Social feedback tools can help guide managers in rating employees fairly.

To help schools achieve this connectivity, the company has introduced a component in its performance tool called “Feedback Central.” Managers use it to document observations about employee performance or accomplishments year-round, which employees can later read. Ronayne believes it will evolve into a social feedback tool where employees will enter comments about their colleagues, even rate their performance.

While the tool will require checks and balances to avoid unwarranted comments, she says this type of software is helping fuel a new trend—creating a more transparent talent management world. It will help minimize employee favoritism, give employees the raises they deserve, and guide managers to rate employees fairly based on their competencies, skills, and performance.

Vendors are also automating other HR processes for identifying current and future talent gaps, employee retention, analytics, and reporting capabilities.

In 2010, Nobscot Corp. added a new component to its cloud-based software, called Quality of Hire, that focuses on surveying supervisors of new hires to gain information about how to retain them, explains Beth N. Carvin, CEO of Nobscot. She says the same data can also be used for diversity initiatives or auditing the recruitment process.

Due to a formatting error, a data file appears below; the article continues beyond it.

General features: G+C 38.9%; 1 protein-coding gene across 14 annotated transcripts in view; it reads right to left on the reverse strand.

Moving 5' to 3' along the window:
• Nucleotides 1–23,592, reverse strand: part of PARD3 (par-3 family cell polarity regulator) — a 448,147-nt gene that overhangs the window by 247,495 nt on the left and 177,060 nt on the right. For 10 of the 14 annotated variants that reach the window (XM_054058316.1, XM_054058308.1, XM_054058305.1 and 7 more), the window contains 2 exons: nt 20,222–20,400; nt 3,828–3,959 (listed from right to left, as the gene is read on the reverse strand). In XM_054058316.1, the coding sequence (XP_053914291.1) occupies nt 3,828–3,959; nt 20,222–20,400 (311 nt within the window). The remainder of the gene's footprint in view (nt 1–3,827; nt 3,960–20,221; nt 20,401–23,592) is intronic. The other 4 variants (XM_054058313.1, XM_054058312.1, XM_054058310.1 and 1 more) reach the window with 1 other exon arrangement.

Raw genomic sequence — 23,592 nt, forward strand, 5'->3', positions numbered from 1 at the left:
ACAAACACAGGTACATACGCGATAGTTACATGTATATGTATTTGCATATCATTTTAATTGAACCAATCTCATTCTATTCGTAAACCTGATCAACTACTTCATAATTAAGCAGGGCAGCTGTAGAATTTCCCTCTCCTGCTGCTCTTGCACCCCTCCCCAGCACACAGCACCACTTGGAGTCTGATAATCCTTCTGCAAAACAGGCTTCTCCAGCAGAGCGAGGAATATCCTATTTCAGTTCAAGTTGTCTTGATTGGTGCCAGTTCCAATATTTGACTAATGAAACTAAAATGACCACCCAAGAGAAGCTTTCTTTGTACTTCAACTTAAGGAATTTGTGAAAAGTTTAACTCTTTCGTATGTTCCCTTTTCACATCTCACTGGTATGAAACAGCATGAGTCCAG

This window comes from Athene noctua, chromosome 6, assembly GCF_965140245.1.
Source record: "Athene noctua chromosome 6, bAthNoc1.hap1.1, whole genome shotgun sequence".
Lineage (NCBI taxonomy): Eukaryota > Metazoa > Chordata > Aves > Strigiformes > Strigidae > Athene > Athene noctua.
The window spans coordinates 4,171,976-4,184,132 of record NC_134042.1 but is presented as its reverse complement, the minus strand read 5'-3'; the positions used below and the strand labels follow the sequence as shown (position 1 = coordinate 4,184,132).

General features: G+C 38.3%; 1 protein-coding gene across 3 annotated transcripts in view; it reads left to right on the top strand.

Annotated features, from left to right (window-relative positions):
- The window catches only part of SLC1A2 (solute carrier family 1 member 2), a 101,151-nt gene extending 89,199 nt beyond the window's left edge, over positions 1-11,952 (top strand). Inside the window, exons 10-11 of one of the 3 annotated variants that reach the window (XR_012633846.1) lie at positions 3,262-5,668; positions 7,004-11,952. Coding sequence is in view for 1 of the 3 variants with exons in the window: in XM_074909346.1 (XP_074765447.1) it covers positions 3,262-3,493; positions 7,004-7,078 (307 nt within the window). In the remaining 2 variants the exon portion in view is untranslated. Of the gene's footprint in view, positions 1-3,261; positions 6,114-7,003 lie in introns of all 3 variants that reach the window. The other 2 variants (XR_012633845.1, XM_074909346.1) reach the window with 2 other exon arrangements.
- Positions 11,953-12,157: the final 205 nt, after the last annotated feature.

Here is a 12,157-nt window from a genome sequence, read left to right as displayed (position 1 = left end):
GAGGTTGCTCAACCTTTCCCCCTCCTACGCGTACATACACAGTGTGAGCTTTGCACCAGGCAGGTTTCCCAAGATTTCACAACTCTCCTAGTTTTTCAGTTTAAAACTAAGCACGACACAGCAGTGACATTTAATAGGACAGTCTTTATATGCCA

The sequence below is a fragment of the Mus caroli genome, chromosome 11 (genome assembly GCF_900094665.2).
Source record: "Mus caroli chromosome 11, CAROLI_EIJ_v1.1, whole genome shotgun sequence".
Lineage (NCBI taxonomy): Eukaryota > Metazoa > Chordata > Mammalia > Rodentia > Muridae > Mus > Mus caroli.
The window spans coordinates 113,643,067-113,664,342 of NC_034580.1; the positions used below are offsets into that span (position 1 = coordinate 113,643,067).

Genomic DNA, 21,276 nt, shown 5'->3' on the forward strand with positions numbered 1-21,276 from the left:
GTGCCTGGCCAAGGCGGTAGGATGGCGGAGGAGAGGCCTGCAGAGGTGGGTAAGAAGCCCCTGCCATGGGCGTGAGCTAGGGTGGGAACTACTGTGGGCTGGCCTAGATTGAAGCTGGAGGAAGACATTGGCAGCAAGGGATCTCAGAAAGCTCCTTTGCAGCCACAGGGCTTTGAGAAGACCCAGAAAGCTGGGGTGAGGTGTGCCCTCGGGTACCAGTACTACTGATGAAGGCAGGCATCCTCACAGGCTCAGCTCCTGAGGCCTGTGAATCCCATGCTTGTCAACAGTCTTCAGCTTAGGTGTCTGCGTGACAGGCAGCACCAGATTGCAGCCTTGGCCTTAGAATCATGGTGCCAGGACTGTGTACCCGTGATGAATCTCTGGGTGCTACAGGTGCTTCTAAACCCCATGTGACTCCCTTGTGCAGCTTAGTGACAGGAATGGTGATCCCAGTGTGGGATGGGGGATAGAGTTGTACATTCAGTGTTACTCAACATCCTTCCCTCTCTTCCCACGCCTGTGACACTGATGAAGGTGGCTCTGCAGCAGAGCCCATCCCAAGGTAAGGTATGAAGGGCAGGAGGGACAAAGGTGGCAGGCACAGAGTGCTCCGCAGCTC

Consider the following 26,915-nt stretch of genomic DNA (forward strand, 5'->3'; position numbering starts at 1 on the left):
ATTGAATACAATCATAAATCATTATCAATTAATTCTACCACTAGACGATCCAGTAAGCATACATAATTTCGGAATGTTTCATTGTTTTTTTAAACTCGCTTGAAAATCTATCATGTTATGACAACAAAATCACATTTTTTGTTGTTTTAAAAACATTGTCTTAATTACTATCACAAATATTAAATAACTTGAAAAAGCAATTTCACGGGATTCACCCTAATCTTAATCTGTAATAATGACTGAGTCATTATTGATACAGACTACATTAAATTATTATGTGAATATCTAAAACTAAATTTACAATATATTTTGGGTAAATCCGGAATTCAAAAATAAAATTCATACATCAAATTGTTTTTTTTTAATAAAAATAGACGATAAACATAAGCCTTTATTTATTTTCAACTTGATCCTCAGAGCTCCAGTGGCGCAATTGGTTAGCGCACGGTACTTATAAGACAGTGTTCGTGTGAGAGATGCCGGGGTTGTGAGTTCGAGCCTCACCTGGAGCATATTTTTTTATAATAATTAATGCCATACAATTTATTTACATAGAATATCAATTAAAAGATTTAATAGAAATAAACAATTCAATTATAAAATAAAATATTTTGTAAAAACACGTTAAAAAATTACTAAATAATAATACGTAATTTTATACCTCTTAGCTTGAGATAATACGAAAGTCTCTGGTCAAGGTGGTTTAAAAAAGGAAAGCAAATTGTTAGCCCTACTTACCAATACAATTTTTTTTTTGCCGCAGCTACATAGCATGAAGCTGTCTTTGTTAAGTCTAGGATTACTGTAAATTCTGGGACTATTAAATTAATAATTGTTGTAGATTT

“It’s not just about running a piece of software for an HR function, but then taking it one step further and looking at it as a business intelligence tool,” she says. “[You’re] pulling data from different sources and understanding what it really means for the organization.”

In the future, Carvin believes HR professionals will be much more fluent in data analysis, collaborating on ideas with colleagues who speak the same language. Software will offer more filtering capabilities so information can be viewed from different business perspectives.

Other technology helps HR tackle high value business issues, such as succession planning or skill gaps, adds Brian Platz, executive vice president and chief operating officer at SilkRoad Technology.

His company’s latest technology, SilkRoad Point, calculates the influence employees have in specific areas. Just 10 to 15 percent of areas in which people are trained are represented in their performance appraisal or review, he says. “Eighty to 90 percent isn’t even measured.” Also, some employees have unique qualifications not mentioned in their job descriptions that enhance performance. This software uncovers insights, such as what content employees may be publishing, for HR. So before that employee resigns or retires, HR can find ways to either retain that individual or train someone else to develop those skills.

“Existing talent management processes would not pick up a shred of that,” Platz says, explaining that while many gaps